At the back of the house is the lareira, a brick fireplace, and the “txoko” (a word I learned on the farm in Spain), an outdoor room with a long table designed for family dinners and general good times. We were immediately handed beers and commanded to make ourselves at home. Not speaking Portguese, I sat back and watched. Wilson’s family is lively and goofy; they tease each other and laugh and love and enjoy sitting down to a feast together. They were welcoming and we had many laughs over our inability to communicate, but enjoying the company anyway. We sat around and chatted as Wilson salted slabs of meat and sausages, ribs and fillets. He grilled cubes of cheese (Brazilians really like cheese), and the plates of meat just kept coming. We had egg salad and potatoes in vinegar and sausages and sausages and more sausages. I was offered batida, which I thought was homemade milkshake, and I was half right. There were passionfruit and grape and apple juices, with a little extra alcoholic kick of cachaça added.

After a few batidas and caipirinhas, we laughed even more and enjoyed the warmth of the fire and the company. The photo albums came out, and the family stories of Wilson’s adventures in his 25 years of marriage. We teased the kids and played with the dogs and listened to Brazilian country music and tried to samba together.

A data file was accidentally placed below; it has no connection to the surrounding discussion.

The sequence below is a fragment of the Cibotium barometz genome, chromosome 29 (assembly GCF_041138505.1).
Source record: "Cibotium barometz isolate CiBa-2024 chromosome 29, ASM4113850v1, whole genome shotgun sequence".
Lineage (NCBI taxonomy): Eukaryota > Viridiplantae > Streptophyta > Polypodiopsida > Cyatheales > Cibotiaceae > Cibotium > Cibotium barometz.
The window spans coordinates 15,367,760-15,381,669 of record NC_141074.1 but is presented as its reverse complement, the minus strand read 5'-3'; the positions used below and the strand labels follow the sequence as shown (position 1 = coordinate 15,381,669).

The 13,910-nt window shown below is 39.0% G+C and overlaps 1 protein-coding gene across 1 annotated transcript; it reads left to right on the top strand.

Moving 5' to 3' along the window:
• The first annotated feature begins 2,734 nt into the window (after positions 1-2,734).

Eventually, stuffed and tired, the warmth of the night began to take over, and soon it was time to go back home….though I felt like I’d just been at home for the past few hours. I was grateful to Wilson, to his family, for the food, for the welcome, for the company, because no matter how many years you live abroad and how many countries you’ve been to, sometimes, everyone needs to go home.

Sampa

Well, the rest of my weekend in Porto de Galinhas passed uneventfully. Four days is a LONG time to spend at the beach, sharing a room with your two (male) coworkers. I got so sunburned in the first two days that I spent the last two days trying (unsuccessfully) to avoid the sun. The buggy we rented broke down on us twice, and our escapades to distant beaches were generally a failure, so we spent the rest of our time sitting under umbrellas or in hammocks and whiling away the hours doing a whole lot of nothing.

When we returned from the blue skies and clear waters, Sao Paulo greeted us with cold, torrential downpours and hours of electricity blackouts (we had to work by candlelight). And despite all that, I was still glad to be back, because I am falling in love with São Paulo.

* * *

The only way to truly love a city as big as this one is to find your own little corner of it. So I am starting to carve out little corners for myself, tiny holes in the wall of this massive concrete metropolis that make it feel a little more like home.